Abu Dhabi is a muslim place so you have to respect the customs there and try not to provoke.Be carefull with your clothes (the women) - avoid short skirts and clothes that leave a big part of skin in public view.
"Fast" is the rent a car company we got for our overland trip from Dubai to Abu Dhabi. A checklist was given to us which states the tools and spare tire inside the car (trunk). We returned the car as agreed at the Abu Dhabi airport. 2 of their staffs checked the car if there was any scratches (aside from the existing ones) or any damaged in the car. Also, they checked the spare tire and tools. So, instead of waiting in the middle of the heat outside the open parking area, me and hubby decided to leave them and submit the papers to their office just few steps away from the carpark.
After awhile, one of the staff informed us that one of the tool is missing. Considering we didnt even dare to open the trunk after we got the car, we were surprised that one of the tools is missing. I intentionally said on a loud voice "Is this a scam?". After about 20 seconds, the staff came back telling us that he found the tool and was just hidden underneath..hmmmmm...
Just a piece of advise, be vigilant and dont leave the car while they are inspecting it.
There was a violent sandstorm recently. Terrible experience. If you spend any amount of time in the open (desert), there will be a thick layer of powdery sand on your face. The sand gets into your nose, ears and nose. You can't open your eyes unless you're wearing specs or some goggles. In the city, it's not too bad as the tall buildings filtered out the storm but nevertheless the air is filled with fine sand or dust particles and this is not particularly healthy if you have a history of breathing problem.
Try not to be outdoors too long during a sandstorm (especially in the desert). Drink lots of water and keep a handkerchief/ cloth handy to cover your nose/mouth. And don't leave the door open as the storm will just transfer all the sand indoors! Visibility will be poor, be careful while driving. Beware of piles of sand on the road as this will cause your car to overturn. In general, try to stay indoors during a sandstorm.
I was wondering why water was dripping down my roof last night although there was no rain. I woke up to see a thick blanket of fog has shrouded the desert. The temperature is 15degC and visibility is less than 100m. Care required while driving as you can't see much. In the same day, more than 150 accidents were reported during morning rush hour at Dubai. Foggy days are quite common during winter and with the attitude of drivers here, extra care must be taken to avoid any untoward incident. Drive safely and ensure safe distance.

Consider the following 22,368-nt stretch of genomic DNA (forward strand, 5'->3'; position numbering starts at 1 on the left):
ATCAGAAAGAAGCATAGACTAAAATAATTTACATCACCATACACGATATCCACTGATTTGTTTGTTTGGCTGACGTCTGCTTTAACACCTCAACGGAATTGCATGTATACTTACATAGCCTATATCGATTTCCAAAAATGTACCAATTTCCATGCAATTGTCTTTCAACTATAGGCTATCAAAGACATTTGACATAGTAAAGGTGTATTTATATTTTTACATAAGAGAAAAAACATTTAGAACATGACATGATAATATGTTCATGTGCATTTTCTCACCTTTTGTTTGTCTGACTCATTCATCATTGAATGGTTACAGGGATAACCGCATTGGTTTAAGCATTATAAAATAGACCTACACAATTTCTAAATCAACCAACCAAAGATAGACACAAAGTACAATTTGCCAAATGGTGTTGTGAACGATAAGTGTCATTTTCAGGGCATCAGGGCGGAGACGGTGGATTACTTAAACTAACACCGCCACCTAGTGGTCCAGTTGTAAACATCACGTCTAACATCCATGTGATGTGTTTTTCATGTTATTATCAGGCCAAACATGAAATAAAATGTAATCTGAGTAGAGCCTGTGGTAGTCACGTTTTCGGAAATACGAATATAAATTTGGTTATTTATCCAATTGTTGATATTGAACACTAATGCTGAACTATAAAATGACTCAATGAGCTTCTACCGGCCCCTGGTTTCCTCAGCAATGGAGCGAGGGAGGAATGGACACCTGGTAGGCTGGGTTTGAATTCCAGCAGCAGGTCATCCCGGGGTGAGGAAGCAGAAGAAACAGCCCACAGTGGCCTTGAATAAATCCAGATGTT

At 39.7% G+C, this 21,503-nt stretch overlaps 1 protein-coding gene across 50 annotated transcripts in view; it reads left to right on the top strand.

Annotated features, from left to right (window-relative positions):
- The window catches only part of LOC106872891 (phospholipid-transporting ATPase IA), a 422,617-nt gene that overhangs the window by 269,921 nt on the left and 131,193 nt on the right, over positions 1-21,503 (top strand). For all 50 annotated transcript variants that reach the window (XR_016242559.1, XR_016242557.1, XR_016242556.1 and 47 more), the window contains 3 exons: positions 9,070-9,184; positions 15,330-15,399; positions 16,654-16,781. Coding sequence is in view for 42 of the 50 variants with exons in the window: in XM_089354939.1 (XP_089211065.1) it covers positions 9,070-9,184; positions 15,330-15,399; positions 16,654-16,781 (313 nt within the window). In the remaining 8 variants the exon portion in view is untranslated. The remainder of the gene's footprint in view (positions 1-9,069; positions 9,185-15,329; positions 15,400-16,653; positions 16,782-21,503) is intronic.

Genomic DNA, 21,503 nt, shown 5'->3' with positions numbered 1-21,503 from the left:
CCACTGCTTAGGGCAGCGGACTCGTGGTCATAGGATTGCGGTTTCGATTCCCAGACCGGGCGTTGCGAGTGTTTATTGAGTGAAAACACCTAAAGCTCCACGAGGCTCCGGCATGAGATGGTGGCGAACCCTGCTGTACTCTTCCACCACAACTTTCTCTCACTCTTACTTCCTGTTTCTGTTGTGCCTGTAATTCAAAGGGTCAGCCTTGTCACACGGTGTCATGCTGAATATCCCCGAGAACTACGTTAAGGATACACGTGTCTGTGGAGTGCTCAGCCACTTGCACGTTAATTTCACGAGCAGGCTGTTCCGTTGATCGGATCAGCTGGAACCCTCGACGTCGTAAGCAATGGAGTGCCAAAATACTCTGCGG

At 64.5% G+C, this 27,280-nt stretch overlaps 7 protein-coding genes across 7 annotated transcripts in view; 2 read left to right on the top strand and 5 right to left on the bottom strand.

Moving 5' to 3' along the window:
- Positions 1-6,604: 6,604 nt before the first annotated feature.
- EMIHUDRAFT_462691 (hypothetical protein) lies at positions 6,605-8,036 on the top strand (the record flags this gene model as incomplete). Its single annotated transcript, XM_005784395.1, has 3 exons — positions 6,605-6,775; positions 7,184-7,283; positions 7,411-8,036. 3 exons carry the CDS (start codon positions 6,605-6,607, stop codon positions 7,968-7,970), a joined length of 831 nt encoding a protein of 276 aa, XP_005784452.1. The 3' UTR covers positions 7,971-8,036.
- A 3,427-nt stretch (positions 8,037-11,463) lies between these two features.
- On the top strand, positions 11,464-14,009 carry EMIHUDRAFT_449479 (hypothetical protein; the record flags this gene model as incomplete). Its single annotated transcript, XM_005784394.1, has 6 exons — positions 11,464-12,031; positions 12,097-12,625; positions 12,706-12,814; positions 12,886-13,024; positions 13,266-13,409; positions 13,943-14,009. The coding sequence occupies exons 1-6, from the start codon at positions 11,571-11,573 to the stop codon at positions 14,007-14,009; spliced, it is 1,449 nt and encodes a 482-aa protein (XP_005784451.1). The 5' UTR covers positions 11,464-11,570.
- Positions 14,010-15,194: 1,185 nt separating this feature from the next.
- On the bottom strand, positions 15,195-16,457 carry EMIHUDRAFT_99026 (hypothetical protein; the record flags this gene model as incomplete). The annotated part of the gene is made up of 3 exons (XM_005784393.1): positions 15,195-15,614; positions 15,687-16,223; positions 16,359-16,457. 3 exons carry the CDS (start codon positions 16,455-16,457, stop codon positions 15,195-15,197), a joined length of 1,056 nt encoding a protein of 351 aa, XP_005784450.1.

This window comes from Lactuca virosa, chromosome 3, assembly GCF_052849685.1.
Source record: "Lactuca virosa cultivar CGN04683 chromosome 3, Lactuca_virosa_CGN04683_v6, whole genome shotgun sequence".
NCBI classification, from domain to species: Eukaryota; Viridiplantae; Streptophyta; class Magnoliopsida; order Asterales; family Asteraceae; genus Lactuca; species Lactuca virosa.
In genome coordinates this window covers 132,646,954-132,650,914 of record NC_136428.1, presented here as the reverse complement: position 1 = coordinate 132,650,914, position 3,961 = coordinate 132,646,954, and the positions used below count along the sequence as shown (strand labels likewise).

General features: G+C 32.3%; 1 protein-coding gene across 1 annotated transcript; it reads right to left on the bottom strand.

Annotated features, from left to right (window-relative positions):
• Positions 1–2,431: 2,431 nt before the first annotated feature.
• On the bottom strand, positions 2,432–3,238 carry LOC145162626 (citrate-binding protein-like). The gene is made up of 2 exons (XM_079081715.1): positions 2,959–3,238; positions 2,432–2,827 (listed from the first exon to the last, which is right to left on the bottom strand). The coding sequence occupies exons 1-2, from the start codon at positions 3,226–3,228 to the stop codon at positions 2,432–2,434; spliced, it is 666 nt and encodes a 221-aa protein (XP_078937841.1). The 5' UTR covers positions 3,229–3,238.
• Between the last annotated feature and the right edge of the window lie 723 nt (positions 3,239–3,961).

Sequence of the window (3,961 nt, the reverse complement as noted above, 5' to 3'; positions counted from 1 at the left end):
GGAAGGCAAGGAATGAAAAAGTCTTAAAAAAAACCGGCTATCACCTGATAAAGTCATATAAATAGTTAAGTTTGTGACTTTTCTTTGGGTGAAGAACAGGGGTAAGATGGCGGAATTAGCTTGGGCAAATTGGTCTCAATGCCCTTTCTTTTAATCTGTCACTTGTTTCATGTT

I do not see a heap of garbage and I do not see any farms nearby but flies are everywhere. And these Arabian flies are very nasty, circulating in your face making known they are around. Kill them... kill them... just kill them!
Okay... now I know most of you know that drugs are illegal. But in the UAE don't even MENTION drugs. Even a milligram of any kind of drug is found on a person, they are immediately taken to jail for a 4 year sentence (if you're lucky) and immediately deported out of the country. Rarely someone may approach you to sell you drugs, and the best thing to do is just so no thank you and walk away. Don't even indulge in a conversation with this person.
Drinking and driving is not tolerated in the UAE. Forget the laws you have back home where you're allowed a drink or two. Around here, even the slightest hint of alcohol in your blood is not taken lightly - a prison sentence. It can vary from case to case, but usually the penalty is severe where you spend months if not years in jail and are whipped. To some this may seem pretty barbaric. But trust me, it's saved a lot of lives. The countless number of people who have been victims of people drinking and driving is a ridiculous number.
As in all other areas you travel, you need to be especially aware of your surroundings as a westerner in this area of the world. This is a very safe area but the danger of terrorism and anti American Sentiment exists.
NTC taxis number can be reached through an operator. Local taxis usually charge a fixed fee of 10 Dhs after midnight, but are known to cheat
Though NTC cabs are more expensive, if youré heading out to an out-of-the-way place late at night, they would be your best bet.
The picture shows the La Meridian roundabout once the moisture cleared off the camera lens.
Also, sand storms blow during the summers and the sand gets accumulated on the road. One has to slow down considerably once crossing these accumulations or otherwise vehicel can turn over.
Keep lots of wet wipes and water bottles handy.